WASHINGTON -- The Securities and Exchange Commission staff will hold the first in a series of in-depth meetings with municipal industry groups starting next Wednesday that are designed to develop a plan for improving secondary market disclosure.

The date for the first meeting was announced by Elisse Walter, the SEC's deputy director for corporate finance, at a closed-door meeting held by regulators at the Pierre Hotel that ended late Wednesday afternoon, according to market participants who attended the session.

SEC Chairman Arthur Levitt told the roughly 40 representatives of issuers, analysts, dealers, and bond lawyers at the meeting that they have 90 days to agree on a plan to improve ongoing disclosure, attendees said.

The 90-day time frame that Levitt stipulated reflects the pledge he made before a House subcommittee last month. In testimony, Levitt told Rep. Edward Markey, D-Mass., that the SEC would give industry groups until January to develop a list of items that issuers should routinely disclose in the secondary market.

The SEC is under the gun from Markey, the chairman of the House Energy and Commerce Committee's subcommittee on telecommunications and finance, to devise a standard for improving disclosure quickly. Markey said at an oversight hearing on municipals Oct. 7 that he is "very, very seriously" considering introducing legislation in the area.

Industry representatives who attended Wednesday's session said Levitt and Walter offered no specifics on what standard the SEC wants developed. But attendees said it was clear that the officials are quite serious about getting one.

"I think they mean business," said R. Fenn Putman, managing director of Lehman Brothers, and vice chairman of the Public Securities Association, following the session. "The burden of proof is on industry" to come up with something that really works, said Putman, who is also a member of the MSRB. "We have a monstrous education process" ahead, he said.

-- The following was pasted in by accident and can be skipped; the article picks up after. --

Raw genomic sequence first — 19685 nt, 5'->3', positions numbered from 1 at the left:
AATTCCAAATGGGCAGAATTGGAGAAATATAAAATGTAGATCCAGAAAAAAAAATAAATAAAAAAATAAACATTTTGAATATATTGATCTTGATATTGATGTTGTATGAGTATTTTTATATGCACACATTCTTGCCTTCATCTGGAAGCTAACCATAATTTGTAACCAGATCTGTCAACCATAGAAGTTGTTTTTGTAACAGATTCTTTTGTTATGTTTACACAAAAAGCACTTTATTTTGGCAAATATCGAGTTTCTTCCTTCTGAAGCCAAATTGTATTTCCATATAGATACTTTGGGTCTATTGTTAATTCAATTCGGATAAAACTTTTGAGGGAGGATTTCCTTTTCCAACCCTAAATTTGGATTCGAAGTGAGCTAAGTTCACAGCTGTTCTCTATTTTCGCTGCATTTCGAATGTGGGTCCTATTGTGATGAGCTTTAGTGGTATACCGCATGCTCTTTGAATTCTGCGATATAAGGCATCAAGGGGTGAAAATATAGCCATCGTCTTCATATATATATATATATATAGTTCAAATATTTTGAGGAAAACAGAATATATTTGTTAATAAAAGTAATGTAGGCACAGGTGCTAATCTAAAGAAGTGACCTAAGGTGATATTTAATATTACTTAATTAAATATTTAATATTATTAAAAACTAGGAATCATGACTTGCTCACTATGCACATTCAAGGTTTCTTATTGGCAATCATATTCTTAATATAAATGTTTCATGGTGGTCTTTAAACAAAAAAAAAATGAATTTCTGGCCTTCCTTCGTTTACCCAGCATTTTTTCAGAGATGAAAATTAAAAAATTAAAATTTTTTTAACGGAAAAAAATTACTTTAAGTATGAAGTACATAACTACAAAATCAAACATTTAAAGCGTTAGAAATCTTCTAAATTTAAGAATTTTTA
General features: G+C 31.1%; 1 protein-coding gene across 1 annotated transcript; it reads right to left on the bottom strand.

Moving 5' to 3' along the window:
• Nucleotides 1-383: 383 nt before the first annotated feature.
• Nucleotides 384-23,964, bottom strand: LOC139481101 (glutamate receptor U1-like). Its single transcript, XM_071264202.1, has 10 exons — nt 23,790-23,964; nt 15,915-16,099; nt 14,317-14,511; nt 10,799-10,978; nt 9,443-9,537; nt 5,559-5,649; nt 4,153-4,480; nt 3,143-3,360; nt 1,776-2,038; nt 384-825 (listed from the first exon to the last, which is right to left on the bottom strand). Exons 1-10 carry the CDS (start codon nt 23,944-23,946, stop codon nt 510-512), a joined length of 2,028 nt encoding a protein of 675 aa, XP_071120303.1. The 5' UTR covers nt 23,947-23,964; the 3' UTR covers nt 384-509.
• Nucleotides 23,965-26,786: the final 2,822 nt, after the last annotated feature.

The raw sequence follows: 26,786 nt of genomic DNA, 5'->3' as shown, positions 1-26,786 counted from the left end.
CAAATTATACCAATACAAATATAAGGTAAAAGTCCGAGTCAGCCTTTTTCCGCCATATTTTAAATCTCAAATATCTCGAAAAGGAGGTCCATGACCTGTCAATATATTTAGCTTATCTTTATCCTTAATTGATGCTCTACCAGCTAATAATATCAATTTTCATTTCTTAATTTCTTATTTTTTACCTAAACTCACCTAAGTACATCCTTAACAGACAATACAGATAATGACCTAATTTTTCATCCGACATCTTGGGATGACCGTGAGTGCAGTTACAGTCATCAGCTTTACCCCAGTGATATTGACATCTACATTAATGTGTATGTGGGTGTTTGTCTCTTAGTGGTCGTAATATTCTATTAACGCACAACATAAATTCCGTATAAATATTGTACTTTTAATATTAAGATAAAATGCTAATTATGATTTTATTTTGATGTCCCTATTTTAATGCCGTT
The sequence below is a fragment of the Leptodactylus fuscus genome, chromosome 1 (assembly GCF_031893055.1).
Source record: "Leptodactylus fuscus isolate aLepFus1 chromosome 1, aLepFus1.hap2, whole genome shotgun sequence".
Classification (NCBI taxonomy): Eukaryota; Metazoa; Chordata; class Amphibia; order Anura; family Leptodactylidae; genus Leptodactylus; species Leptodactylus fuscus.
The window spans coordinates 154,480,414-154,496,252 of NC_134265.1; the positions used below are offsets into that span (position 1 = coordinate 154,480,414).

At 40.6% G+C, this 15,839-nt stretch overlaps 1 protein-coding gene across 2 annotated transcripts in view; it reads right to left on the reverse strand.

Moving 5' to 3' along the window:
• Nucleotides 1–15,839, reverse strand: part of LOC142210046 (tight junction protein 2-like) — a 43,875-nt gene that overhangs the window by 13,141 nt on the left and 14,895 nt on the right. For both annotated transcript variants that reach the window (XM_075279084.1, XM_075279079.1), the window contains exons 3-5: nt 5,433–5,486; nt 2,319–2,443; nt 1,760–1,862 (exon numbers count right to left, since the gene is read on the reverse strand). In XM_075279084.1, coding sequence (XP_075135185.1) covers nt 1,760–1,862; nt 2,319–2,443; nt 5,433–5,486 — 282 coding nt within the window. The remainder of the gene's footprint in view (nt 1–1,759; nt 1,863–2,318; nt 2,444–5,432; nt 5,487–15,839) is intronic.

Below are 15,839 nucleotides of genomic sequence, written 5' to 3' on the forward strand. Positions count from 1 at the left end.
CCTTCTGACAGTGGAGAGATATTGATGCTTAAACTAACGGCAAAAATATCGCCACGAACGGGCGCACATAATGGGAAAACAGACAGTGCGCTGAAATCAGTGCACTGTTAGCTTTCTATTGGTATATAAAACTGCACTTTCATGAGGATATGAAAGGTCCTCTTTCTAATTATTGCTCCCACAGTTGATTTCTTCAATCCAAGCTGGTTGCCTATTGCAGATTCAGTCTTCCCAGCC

SEC officials have said that they may issue a written interpretation stating that federal antifraud statutes require issuers to make certain minimum disclosures to the secondary market. They also may seek a so-called dealer conduct rule that would restrict dealers from recommending bonds to customers if the issuer has not pledged to provide ongoing disclosure.

The standards would be developed by two SEC divisions -- the corporate finance division, which already sets in-depth disclosure standards for corporate issuers, and the market regulation division, which regulates broker-dealers and the recommendations they make to investors.

"We want to tap everyone's ideas," Walter of the SEC said in an interview following the meeting. "We want analysis, information, and attitudes. We'll take it from there.

"I can't tell you exactly what the process" will be, Walter said. "It will be what it needs to be to get the job done. It all depends on what happens in the next 90 days. In 90 days we want to be in a position to say, ~This is how the community and industry wants to go forward and we endorse it.'"

Walter noted that the SEC staff is looking at "everything that's out there and trying to evaluate it." The National Federation of Municipal Analysts, for instance, is developing three-page disclosure formats for a variety of market sectors that can be filed in the Municipal Securities Rulemaking Board's continuing disclosure information pilot, CDI.

Christopher Taylor, executive director of the MSRB, which helped organize Wednesday's meeting, also said groups could dust off a plan that was proposed by the American Bankers Association in June 1990 but later scrapped following heavy objections from bond attorneys.

The June 1990 proposal listed 16 pieces of information that should routinely be disclosed by issuers. A revised version issued in final form in 1991 listed fewer items and called for a more detailed procedure for releasing the information.

"There were no specifics whatsoever," said Heather Ruth, president of the Public Securities Association, following the New York meeting. But SEC Chairman Levitt made clear that this is "not just a flash in the pan" effort, Ruth said. "This will not lose the attention" of Washington, she said.

"It's all soft," said one issuer representative, who asked not to be identified, after the session. But they want something "comprehensive enough for ... the SEC to endorse."

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